In private, many senior bank executives tasked with raising attendance among their direct reports expressed irritation. They said it was unfair for highly paid employees to keep working from home while others — like bank tellers or building workers — dutifully come in every day. Salaries at investment banks in the New York area averaged $438,450 in 2020, up 7.8 percent from the previous year, according to data from the office of the state comptroller, Thomas P. DiNapoli.

Two senior executives, who declined to be identified discussing personnel matters, said they might push out subordinates who are not willing to come back to the office regularly. Another manager expressed frustration about a worker who refused to show up at the office, citing concern about the virus — even though the person had recently traveled on vacation.

Executives “have not felt that they could put on pressure to get people back in the office — and those who have put on pressure have gotten real pushback,” said Ms. Wylde, of the Partnership for New York City. “Financial services is one of those industries that are hugely competitive for talent, so nobody wants to be the bad guy.” She expects that big financial firms will eventually drive workers back into the office by dangling pay and promotions.

For now, banks are resorting to coaxing and coddling.

Food trucks, free meals and snacks are occasionally on offer, as are complimentary Uber and Lyft rides. Dress codes have been relaxed. Major firms have adopted safety protocols such as on-site testing and mask mandates in common areas. Goldman, Morgan Stanley and Citigroup are requiring vaccinations for workers entering their offices, while Bank of America asked only inoculated staff to return after Labor Day. JPMorgan has not mandated vaccines for workers to return to the office.

At Citi, which asked employees to come back for at least two days a week starting in September, offices are about 70 percent full on the days with the highest traffic. Citi, whose chief executive, Jane Fraser, started her job in the middle of the pandemic, has hired shuttle buses so that employees coming into Midtown Manhattan from suburban homes can avoid taking the subway to the bank’s downtown offices. To allay concerns about rising crime in New York, at least one other firm has hired shuttle buses to ferry people a few blocks from Pennsylvania Station to offices in Midtown, Ms. Wylde said.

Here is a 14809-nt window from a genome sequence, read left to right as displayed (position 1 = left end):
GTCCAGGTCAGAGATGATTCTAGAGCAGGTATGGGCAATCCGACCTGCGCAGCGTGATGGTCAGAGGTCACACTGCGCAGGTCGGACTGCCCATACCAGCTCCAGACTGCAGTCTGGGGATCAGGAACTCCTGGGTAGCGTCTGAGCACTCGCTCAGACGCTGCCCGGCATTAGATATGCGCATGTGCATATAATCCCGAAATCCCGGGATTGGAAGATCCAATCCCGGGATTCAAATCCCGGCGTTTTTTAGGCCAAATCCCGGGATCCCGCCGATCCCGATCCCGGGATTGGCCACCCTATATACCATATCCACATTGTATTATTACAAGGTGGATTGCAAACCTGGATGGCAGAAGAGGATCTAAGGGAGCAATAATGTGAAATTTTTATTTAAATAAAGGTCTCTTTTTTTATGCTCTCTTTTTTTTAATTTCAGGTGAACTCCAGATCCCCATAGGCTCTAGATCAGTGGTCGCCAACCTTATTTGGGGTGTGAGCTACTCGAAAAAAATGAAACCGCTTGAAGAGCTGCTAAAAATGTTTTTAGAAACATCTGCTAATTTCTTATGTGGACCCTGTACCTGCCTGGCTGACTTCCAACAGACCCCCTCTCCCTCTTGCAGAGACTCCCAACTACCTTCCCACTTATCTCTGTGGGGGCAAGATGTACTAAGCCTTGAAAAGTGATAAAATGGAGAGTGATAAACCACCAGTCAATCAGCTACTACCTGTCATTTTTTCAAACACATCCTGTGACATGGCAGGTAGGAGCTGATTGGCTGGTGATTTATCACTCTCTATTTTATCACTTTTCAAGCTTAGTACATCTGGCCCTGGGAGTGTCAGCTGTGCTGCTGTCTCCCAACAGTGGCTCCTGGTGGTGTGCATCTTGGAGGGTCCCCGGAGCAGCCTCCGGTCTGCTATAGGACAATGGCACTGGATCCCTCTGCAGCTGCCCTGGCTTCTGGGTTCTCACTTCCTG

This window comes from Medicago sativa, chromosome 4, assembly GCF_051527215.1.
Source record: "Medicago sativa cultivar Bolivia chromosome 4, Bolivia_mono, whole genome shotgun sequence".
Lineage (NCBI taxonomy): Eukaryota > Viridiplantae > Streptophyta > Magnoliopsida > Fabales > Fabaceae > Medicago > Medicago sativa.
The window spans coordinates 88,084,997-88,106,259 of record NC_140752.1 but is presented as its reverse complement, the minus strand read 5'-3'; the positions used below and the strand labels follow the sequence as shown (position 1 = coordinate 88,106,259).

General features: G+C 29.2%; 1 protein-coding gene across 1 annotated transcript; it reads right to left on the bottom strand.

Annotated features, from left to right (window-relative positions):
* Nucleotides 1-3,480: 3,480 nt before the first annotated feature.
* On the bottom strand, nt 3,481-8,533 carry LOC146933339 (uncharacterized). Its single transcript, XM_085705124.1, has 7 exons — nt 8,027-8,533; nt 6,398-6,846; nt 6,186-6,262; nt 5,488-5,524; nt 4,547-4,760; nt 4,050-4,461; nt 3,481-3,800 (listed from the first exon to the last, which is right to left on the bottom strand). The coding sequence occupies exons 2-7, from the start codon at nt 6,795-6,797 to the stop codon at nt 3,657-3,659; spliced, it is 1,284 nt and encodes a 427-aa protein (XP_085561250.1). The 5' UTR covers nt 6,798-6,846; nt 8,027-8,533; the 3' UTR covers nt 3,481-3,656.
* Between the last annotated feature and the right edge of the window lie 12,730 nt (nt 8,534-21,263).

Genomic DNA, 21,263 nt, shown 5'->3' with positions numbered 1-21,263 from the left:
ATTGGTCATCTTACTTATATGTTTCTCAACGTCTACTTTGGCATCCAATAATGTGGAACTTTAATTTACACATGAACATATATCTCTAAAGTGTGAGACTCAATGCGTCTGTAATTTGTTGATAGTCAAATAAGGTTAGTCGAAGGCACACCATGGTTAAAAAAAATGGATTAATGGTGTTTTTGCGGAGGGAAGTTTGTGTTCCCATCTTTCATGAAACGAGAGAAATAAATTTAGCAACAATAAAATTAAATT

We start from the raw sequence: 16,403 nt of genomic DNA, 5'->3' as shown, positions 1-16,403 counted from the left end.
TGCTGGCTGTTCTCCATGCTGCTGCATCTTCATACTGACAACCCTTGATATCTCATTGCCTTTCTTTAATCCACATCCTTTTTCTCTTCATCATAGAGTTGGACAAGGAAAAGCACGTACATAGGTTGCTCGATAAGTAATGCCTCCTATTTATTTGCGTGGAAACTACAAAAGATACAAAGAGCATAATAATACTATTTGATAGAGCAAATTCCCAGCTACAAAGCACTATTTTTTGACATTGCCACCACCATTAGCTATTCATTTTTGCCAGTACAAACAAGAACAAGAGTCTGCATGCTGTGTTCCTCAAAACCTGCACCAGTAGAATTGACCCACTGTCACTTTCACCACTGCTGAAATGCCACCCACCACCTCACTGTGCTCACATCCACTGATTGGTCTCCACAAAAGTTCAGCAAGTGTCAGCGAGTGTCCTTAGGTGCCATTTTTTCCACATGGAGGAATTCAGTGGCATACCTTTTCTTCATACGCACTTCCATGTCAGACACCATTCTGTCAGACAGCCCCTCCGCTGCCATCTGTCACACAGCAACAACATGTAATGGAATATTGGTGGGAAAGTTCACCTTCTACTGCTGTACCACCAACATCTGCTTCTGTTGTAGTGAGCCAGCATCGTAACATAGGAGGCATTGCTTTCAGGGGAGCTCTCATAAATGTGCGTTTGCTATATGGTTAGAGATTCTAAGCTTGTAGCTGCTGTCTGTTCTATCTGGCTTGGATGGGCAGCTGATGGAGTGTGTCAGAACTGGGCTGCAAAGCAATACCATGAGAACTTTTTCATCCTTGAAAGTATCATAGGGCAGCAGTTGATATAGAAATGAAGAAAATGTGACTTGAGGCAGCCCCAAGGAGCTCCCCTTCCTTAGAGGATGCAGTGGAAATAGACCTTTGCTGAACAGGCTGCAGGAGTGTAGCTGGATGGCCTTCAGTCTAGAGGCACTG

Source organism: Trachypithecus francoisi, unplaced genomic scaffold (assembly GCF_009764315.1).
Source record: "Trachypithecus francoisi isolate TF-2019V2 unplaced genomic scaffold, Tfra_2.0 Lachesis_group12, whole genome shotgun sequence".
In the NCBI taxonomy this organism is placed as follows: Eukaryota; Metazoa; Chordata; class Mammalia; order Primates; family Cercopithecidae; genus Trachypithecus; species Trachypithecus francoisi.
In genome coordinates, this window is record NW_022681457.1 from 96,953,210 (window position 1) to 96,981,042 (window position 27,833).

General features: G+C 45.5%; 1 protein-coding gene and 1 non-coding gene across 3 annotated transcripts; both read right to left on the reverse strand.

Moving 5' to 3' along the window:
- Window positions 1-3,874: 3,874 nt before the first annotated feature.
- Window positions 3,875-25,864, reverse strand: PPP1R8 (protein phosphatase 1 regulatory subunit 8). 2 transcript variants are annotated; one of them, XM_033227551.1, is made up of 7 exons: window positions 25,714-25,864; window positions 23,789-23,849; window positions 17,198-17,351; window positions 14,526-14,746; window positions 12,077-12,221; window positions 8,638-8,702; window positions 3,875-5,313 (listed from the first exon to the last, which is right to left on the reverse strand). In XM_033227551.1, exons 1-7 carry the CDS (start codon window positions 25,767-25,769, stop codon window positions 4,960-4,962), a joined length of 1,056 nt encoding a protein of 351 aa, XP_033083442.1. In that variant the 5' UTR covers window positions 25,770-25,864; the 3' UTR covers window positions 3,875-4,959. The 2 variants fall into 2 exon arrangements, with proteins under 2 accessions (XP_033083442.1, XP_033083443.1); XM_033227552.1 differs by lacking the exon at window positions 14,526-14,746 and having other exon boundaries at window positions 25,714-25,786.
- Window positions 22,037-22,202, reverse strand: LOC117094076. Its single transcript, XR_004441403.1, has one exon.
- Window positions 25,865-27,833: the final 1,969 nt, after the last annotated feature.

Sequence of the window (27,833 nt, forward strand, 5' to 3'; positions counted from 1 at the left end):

Remote working arrangements are also emerging as a key consideration for workers interviewing for new jobs, according to Alan Johnson, the managing director of Johnson Associates, a Wall Street compensation consultancy.

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Elizabeth Holmes Begins Her Defense in Fraud Trial

SAN JOSE, Calif. — For the past 11 weeks, prosecutors revealed emails from desperate investors. They held up falsified documents side by side with the originals. They called dozens of witnesses who lobbed accusations of deceit and evasiveness.

And on Friday, the person whom prosecutors have been making their case against — Elizabeth Holmes, the founder of the failed blood testing start-up Theranos — took the stand to defend herself. She faces 11 counts of defrauding investors over Theranos’s technology and business in a case that has been billed as a referendum on Silicon Valley’s start-up culture. She has pleaded not guilty.

tech industry’s hubris and the last decade’s culture of grift — began her testimony by answering a series of questions about Theranos. She delved into her background and how she began the Silicon Valley start-up, which had promised to revolutionize health care by using just a drop of blood from patients to deduce their illnesses.

trial finally began in September, prosecutors called former investors, partners and Theranos employees to testify. Jim Mattis, the retired four-star Marine Corps general and former defense secretary, who was a Theranos director, took the stand, as did a former Theranos lab director who endured six grueling days of questioning. In one surreal moment, a forensics expert recited text messages between Ms. Holmes and Ramesh Balwani, her boyfriend at the time and business partner at Theranos, who is known as Sunny.

This week, Alan Eisenman, an early investor in Theranos, testified that Ms. Holmes cut him off and threatened him when he asked her for more information about the company. Yet even after that treatment, Mr. Eisenman poured more money into the start-up, believing its seemingly fast-growing business would deliver riches to backers like him.

When asked about his understanding of the value of his Theranos stock today, Mr. Eisenman said: “It’s not an understanding, it’s a conclusion. It’s worth zero.”